Human Trafficking is worsening due to the pandemic

 In Human trafficking

The latest data from the United Nations on human trafficking around the world is not encouraging at all. Contrary to what one might think, due to movement restrictions in much of the planet, the COVID-19 pandemic has been a huge vulnerability factor for potential victims of human trafficking networks. As the latest and recent report by the United Nations Office on Drugs and Crime (UNODC) points out, “millions of women, children and men around the world are without work, without school and without social support in the persistent crisis of COVID-19, putting them at higher risk of being victims. We need specific action to prevent traffickers from taking advantage of the pandemic to exploit the vulnerable.”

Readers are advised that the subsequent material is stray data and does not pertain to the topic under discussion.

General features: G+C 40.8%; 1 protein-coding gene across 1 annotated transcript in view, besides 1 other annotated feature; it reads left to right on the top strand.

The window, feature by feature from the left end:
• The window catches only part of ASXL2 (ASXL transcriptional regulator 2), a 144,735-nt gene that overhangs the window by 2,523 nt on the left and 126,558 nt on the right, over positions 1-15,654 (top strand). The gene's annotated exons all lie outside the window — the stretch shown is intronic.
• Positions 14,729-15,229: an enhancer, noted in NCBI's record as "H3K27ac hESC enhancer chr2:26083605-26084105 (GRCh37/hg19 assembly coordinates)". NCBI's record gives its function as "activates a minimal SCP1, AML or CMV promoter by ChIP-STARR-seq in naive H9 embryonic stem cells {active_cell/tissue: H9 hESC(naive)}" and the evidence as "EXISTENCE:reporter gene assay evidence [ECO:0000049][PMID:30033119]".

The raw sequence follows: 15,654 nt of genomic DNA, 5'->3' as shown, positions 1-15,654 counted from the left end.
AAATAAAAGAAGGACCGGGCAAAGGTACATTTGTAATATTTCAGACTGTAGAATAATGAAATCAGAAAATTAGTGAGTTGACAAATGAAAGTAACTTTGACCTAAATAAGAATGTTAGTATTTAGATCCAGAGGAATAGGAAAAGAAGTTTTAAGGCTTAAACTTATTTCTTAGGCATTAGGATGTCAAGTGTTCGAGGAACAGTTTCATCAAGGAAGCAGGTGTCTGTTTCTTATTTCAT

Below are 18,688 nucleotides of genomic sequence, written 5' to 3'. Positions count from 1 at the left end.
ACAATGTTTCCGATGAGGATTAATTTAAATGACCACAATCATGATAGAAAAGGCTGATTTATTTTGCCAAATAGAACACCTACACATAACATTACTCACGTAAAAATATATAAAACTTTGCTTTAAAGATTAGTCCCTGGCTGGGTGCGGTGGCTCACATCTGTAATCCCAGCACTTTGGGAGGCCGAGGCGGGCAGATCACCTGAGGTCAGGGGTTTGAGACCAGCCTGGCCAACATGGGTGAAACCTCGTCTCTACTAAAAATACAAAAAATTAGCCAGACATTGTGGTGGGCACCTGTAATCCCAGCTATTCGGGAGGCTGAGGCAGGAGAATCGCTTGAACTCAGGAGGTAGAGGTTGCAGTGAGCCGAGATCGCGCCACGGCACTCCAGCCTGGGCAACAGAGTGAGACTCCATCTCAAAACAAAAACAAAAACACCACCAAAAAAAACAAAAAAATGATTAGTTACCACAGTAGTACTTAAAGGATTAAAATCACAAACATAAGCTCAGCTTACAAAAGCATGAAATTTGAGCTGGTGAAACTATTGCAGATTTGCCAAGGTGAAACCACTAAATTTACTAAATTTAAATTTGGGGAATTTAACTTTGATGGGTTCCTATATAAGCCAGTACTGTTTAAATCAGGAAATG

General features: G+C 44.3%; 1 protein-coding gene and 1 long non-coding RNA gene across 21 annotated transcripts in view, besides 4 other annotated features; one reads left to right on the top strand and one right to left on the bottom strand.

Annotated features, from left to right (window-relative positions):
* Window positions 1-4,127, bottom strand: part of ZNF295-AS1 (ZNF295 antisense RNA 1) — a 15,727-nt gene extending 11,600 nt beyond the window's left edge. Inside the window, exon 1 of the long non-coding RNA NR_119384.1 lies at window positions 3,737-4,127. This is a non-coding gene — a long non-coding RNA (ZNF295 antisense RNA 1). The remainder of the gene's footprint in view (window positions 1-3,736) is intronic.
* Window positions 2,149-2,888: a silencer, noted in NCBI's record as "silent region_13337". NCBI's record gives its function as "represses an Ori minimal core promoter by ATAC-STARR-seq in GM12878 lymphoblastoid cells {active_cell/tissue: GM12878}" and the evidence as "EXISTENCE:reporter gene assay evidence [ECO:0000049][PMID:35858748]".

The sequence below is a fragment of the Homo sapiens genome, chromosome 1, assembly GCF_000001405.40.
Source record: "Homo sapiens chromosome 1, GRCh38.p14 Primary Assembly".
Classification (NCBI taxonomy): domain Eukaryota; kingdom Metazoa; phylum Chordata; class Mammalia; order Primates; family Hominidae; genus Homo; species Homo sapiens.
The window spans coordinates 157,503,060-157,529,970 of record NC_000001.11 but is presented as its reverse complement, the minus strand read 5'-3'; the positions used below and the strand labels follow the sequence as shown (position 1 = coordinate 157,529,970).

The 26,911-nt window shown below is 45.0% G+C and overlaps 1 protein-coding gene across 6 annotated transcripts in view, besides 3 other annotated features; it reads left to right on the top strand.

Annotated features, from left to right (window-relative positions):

One more very important factor from the results of the 2020 UNODC Global Report is that women continue to be the preferred target of trafficking networks and out of every 10 victims detected worldwide, 5 are women and 2 are girls. But children are also increasingly at risk, since the number of cases has been growing for more than 10 years and in some countries such as India they already account for almost 30 per cent of the total victims that are detected.

Out of the total victims of human trafficking, 50 per cent are potential to be exploited for sexual purposes, which continues to be the majority activity for which girls and women are recruited. Forced labor, criminal activities, forced begging, arranged marriages or organ trafficking are other terrible destinations where these people are trapped for years.

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